|Vintage Pulp||Oct 4 2021|
One small film for sci-fi, one giant Lepus for bad cinema.
This rare poster was made to promote Night of the Lepus, and those creepy eyes in the dark belong to rabbits. Giant rabbits. Lepus. Makes sense, right? Stuart Whitman, Rory Calhoun, Janet Leigh, and DeForest Kelly, post-Star Trek, star in what is supposed to be an epically bad film, but to us it was more like standard low level sci-fi or horror (take your pick). The special effects drag down the entire enterprise, but that's almost par for the course when it comes to this genre during the time period. We can imagine the actors signing on and being told the special effects would carry the movie. “Yeah, we've got top people on this giant rabbit thing. They'll look totally convincing!” Well, they don't, but neither do the monsters in 90% of vintage sci-fi.
If we had to guess, we'd say one reason people think this film is so bad is that there are numerous inadvertently funny lines of dialogue, for example when Kelly says, “We've got three holes to blow,” and when Chuck Hayward says, “I'm ready to release the gas as soon as they come out.” But the script is coherent, and the acting is more than adequate, so those two positives alone keep this out of the Plan 9 and Starcrash sub-basement category, as it brings to life the story of scientists and ranchers trying to reduce the number of feral rabbits in Arizona. Researchers Whitman and Leigh turn to hormones to shut off the bunnies' breeding capabilities, but this accidentally causes them to grow to enormous size—and makes them hopping mad too. In short order they overrun the nearby town and all the humans are fleeing for their lives.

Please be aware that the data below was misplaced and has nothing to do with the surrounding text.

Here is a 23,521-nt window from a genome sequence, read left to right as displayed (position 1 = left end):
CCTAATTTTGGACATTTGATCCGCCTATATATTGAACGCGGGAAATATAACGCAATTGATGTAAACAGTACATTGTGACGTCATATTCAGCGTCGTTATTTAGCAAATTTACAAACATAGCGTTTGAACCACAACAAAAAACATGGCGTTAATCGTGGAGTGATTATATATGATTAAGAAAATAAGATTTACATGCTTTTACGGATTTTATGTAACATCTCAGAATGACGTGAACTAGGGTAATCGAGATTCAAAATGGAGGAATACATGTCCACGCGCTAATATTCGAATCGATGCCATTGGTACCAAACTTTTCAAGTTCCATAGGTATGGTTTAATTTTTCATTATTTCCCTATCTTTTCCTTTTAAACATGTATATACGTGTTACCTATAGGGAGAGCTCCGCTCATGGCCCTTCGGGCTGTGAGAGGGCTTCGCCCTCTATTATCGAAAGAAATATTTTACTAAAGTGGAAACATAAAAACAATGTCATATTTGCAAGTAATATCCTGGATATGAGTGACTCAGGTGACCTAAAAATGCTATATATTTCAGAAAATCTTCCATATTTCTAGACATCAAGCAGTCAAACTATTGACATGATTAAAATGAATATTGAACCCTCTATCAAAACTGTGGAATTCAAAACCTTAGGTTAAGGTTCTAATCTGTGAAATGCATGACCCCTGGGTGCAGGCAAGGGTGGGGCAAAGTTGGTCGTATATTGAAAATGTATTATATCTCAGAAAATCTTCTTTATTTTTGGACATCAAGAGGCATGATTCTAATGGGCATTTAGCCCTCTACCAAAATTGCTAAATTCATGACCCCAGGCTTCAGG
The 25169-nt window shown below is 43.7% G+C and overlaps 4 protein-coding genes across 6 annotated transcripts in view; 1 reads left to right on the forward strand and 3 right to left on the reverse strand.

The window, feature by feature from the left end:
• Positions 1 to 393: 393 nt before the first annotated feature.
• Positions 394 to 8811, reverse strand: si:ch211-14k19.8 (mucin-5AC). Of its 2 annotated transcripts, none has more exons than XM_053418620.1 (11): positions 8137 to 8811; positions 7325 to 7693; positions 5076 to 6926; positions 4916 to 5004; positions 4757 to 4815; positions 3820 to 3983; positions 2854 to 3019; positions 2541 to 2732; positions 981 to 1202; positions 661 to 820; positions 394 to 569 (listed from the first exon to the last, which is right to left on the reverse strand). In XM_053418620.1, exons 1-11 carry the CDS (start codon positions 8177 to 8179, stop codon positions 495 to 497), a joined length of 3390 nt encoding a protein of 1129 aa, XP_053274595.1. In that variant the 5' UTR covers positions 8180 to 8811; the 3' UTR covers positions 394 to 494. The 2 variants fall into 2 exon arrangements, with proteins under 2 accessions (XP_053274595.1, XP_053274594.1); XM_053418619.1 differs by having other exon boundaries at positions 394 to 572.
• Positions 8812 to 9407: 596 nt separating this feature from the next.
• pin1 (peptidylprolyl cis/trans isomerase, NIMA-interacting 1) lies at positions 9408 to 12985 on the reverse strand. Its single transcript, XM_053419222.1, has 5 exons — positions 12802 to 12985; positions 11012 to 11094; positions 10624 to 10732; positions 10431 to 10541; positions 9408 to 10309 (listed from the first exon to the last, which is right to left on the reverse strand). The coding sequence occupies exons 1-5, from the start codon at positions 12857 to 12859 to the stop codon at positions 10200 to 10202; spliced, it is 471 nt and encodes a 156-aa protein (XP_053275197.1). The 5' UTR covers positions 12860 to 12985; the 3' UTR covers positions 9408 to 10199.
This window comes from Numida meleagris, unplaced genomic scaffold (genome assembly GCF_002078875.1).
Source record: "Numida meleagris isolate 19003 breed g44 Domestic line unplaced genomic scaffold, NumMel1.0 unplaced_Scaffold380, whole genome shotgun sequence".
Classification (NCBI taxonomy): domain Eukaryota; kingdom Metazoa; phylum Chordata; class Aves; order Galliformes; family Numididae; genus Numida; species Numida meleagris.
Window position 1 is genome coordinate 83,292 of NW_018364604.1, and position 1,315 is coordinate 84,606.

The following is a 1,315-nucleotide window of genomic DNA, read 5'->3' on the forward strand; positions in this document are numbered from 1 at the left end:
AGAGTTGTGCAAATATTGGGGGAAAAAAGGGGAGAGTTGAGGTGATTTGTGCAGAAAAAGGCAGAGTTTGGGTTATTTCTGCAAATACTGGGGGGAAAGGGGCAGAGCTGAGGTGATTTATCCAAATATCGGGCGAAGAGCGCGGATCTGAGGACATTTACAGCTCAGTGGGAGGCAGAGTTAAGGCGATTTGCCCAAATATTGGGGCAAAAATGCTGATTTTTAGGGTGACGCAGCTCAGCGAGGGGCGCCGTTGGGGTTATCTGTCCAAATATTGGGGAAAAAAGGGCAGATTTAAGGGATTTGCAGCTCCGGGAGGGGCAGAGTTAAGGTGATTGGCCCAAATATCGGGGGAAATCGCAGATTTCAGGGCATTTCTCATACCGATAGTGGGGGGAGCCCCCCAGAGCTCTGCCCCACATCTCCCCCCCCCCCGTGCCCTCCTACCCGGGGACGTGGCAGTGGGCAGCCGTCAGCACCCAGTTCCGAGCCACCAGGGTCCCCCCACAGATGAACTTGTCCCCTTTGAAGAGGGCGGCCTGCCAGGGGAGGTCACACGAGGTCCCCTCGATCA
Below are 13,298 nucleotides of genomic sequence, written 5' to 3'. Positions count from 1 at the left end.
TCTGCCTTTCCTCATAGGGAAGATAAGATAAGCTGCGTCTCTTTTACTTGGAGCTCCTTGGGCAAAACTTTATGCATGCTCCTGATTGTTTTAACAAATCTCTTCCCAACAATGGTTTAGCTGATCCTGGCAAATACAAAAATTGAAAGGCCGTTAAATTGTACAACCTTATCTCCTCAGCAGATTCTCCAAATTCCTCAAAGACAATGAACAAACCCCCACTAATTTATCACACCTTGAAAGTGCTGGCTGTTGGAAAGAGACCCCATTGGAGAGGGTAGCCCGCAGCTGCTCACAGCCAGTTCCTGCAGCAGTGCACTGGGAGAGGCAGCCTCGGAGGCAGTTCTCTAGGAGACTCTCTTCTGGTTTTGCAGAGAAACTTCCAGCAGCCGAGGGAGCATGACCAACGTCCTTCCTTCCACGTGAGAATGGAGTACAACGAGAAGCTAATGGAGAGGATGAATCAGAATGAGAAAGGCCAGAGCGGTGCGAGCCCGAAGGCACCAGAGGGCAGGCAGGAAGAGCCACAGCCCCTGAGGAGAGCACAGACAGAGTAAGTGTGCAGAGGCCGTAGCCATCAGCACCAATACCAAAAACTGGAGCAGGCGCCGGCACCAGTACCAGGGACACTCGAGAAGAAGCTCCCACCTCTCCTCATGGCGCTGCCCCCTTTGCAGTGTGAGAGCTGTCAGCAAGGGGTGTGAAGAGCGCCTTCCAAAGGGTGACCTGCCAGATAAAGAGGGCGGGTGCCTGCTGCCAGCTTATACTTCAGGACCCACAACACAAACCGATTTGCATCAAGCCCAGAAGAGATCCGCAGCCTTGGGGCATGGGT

Yes, the movie is silly. It's a clinic in the limited utility of forced perspective for trying to make believable monsters, an endeavor additionally undermined by the inconvenient fact that giant bunnies are still cute. But can you really pass up the chance to see Bones from Star Trek ambling around the high desert? And Janet Leigh is always sight to behold, here settling deep into an elegant milfhood, forty five with a cotton candy afroperm that she makes look as regal as a platinum crown. Epically bad? It's bad alright, mainly because it lacks distinction. But maybe you should just watch it and decide for yourself where it ranks. Night of the Lepus premiered today in 1972.
ArizonaNight of the LepusStuart WhitmanRory CalhounJanet LeighDeForest KellyChuck Haywardposter artcinemasci-fihorrormovie review